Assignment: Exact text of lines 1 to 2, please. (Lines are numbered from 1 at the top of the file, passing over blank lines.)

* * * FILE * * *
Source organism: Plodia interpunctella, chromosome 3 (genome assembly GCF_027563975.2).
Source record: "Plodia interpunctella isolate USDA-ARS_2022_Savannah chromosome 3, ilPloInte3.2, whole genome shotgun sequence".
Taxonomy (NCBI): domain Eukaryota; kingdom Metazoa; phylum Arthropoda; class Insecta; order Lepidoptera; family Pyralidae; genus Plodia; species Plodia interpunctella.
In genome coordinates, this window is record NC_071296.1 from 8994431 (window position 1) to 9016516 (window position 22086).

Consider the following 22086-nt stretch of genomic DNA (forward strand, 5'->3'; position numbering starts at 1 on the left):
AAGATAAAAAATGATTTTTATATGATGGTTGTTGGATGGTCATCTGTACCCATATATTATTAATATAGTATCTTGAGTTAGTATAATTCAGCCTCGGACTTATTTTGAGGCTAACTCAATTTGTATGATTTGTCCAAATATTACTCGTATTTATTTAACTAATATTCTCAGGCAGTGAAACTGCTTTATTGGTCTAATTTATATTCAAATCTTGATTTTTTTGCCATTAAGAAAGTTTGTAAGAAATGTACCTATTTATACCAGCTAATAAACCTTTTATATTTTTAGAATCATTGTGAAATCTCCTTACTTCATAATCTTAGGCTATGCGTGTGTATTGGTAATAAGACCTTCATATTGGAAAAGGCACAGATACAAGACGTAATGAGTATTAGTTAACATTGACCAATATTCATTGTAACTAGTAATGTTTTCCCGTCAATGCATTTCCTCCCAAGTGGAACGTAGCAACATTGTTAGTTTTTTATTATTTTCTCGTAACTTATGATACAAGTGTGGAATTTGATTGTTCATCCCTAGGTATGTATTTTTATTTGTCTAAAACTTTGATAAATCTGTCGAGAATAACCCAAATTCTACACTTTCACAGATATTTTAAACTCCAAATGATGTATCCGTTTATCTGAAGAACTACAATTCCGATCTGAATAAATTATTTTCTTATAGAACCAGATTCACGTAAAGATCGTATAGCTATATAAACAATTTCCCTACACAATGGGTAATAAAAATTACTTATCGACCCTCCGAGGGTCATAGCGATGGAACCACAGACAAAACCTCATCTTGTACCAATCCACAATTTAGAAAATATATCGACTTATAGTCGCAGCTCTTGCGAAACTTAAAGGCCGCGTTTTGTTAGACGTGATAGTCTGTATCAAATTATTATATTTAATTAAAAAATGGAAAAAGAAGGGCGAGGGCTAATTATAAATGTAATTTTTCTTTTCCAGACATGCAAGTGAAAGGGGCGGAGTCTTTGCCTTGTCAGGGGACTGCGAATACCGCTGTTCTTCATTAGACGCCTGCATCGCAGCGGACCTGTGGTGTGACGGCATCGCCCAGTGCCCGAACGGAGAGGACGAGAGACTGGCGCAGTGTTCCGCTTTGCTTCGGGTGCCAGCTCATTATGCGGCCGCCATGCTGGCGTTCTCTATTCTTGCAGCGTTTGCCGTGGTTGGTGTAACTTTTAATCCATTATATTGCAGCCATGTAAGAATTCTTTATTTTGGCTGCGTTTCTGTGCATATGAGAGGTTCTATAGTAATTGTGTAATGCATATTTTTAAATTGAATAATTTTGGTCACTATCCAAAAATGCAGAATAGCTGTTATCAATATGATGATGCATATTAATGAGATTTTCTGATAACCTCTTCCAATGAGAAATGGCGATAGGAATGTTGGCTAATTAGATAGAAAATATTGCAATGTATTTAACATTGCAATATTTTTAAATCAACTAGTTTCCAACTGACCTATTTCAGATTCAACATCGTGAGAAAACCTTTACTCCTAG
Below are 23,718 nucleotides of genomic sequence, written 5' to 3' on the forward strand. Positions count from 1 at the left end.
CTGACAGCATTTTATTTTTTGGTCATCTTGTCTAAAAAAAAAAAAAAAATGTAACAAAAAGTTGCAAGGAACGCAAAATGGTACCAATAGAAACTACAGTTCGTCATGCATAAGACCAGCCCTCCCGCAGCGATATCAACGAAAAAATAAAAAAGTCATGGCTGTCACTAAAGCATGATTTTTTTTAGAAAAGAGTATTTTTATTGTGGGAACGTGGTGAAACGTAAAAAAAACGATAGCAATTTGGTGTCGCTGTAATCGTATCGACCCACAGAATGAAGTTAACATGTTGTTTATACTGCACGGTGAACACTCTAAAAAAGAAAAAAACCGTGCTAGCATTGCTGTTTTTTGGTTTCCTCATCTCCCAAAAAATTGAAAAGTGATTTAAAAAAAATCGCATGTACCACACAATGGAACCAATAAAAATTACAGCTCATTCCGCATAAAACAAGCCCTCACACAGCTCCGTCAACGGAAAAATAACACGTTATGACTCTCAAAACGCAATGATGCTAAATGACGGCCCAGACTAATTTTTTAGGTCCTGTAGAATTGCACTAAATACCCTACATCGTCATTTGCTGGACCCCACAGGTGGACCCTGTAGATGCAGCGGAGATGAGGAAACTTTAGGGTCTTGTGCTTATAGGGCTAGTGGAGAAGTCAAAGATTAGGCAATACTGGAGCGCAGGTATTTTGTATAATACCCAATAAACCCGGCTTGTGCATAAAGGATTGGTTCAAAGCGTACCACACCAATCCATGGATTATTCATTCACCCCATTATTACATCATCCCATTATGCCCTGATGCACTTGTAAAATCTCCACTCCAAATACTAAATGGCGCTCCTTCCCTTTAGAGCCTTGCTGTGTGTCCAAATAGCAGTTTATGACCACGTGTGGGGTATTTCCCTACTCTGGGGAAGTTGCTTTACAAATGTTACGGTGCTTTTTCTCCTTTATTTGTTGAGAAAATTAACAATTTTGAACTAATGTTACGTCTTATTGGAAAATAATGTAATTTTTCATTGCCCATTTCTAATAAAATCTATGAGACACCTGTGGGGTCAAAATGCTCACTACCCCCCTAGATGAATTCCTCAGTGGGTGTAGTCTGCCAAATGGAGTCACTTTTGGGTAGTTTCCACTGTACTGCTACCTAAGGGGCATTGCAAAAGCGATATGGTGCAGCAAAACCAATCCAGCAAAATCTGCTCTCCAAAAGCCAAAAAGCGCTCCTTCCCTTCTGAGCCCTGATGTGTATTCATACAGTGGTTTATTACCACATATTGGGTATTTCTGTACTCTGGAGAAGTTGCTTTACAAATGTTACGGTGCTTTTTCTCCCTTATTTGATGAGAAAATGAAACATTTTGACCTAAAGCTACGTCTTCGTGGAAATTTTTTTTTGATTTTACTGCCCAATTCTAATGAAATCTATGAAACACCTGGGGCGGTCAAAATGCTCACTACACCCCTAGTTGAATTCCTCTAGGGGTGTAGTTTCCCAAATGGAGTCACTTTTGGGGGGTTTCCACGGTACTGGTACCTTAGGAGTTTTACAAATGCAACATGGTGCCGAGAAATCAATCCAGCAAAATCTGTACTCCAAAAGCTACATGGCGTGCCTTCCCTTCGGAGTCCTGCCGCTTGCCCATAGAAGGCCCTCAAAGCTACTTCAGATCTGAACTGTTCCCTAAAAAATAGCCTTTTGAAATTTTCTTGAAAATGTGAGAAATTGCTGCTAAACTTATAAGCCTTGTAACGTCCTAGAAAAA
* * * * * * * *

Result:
Source organism: Plodia interpunctella, chromosome 3 (genome assembly GCF_027563975.2).
Source record: "Plodia interpunctella isolate USDA-ARS_2022_Savannah chromosome 3, ilPloInte3.2, whole genome shotgun sequence".